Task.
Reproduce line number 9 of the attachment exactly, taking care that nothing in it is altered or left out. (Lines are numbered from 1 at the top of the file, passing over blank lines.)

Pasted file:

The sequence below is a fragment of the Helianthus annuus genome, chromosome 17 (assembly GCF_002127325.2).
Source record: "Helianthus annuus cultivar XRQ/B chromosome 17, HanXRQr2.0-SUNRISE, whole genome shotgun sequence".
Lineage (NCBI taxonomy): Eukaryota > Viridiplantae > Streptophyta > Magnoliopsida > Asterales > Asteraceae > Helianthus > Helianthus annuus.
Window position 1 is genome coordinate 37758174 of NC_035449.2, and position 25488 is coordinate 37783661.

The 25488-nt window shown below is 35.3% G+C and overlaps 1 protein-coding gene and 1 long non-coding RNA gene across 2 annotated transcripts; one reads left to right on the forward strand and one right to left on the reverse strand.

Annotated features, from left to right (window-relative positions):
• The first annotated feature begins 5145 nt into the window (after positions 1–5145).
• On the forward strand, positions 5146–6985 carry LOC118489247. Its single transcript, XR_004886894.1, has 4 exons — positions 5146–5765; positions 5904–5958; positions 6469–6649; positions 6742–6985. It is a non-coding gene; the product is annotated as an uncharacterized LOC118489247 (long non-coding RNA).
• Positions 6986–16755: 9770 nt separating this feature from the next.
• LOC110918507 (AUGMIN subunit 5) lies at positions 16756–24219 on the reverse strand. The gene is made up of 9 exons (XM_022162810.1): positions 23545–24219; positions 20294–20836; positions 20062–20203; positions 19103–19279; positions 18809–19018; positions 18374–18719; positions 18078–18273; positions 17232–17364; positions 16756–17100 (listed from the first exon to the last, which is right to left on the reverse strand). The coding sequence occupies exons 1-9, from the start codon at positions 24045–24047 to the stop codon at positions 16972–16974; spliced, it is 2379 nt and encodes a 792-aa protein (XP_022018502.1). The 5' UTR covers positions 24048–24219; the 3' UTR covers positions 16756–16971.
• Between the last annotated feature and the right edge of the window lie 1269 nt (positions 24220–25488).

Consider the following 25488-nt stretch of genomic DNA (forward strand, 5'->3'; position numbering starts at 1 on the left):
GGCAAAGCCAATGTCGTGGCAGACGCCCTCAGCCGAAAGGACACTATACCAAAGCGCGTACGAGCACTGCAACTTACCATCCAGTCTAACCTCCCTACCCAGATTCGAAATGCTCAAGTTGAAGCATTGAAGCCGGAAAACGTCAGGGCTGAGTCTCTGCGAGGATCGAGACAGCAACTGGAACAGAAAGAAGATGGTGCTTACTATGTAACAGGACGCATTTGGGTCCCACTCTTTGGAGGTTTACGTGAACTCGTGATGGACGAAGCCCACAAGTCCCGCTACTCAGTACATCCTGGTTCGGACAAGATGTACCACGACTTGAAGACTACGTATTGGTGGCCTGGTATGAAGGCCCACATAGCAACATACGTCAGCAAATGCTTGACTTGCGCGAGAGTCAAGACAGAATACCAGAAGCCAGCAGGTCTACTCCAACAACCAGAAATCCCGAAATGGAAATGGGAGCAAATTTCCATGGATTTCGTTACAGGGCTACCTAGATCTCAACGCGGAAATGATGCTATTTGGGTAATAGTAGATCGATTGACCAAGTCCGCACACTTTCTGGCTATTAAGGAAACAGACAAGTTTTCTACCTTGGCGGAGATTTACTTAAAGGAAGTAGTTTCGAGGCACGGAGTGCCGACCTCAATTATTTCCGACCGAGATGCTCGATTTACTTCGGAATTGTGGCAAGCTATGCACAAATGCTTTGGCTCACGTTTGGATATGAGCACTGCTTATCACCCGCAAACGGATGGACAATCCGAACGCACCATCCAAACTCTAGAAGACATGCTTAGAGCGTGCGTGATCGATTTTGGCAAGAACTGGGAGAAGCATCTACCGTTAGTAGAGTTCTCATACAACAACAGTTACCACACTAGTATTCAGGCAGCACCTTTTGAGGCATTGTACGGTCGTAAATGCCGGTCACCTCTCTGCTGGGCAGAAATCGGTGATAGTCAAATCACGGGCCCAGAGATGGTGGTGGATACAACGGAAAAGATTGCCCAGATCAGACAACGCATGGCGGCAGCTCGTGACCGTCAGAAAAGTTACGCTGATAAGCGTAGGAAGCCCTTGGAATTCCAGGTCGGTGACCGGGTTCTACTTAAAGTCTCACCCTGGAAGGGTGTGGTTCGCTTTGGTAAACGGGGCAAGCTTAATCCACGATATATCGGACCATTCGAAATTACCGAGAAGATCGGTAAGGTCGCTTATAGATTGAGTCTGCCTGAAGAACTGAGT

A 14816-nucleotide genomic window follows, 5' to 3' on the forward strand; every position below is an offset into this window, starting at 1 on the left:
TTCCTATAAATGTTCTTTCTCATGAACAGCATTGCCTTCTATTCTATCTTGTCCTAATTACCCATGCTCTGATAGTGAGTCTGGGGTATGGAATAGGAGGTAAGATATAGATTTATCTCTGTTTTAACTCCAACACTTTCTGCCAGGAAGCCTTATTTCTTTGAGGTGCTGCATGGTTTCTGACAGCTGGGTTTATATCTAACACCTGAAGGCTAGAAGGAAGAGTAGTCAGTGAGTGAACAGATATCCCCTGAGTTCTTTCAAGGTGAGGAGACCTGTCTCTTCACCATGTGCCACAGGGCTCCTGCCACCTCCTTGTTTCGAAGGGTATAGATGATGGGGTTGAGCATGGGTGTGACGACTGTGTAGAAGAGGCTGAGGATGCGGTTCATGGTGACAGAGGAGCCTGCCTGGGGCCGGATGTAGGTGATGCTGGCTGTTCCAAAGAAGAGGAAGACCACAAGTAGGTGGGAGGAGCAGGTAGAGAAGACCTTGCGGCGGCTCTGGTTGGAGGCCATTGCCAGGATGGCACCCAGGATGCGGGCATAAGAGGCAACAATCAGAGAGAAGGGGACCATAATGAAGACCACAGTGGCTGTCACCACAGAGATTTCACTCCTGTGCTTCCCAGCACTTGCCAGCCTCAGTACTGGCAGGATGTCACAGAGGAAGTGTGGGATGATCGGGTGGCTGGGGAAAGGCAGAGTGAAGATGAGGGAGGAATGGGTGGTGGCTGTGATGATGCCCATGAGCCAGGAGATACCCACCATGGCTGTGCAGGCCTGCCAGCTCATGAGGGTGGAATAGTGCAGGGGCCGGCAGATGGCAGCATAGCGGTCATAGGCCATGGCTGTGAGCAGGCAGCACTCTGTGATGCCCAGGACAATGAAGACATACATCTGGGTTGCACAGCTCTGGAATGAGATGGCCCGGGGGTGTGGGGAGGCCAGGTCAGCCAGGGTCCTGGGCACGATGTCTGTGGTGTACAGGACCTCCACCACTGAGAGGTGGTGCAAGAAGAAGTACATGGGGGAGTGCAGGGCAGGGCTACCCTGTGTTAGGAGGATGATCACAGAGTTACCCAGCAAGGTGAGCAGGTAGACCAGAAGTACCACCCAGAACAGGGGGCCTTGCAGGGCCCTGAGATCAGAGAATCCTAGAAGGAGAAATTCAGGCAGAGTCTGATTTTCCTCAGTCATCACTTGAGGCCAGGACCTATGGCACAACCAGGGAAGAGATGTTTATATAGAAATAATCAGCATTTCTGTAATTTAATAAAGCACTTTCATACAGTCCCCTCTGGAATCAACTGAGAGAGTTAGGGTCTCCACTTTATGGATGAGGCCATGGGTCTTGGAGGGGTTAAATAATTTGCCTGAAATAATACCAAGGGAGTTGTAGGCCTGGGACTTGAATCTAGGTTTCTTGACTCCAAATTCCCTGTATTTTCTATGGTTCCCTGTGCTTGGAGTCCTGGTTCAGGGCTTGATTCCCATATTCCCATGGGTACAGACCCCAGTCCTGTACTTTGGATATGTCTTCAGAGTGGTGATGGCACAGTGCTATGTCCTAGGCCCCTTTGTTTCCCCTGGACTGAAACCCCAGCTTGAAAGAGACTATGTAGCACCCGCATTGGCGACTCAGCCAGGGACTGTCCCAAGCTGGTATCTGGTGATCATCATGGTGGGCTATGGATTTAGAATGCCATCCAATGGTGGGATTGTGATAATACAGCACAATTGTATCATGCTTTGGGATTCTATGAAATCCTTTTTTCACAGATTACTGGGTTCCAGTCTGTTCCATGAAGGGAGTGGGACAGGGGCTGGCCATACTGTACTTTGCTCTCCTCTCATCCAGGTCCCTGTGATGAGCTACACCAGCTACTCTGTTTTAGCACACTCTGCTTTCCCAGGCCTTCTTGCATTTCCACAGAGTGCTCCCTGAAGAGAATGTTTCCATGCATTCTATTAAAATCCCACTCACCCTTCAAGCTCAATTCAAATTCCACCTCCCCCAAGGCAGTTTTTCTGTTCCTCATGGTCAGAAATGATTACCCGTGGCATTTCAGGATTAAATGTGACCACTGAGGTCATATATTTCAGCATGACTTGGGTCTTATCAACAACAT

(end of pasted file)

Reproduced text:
• Positions 6986–16755: 9770 nt separating this feature from the next.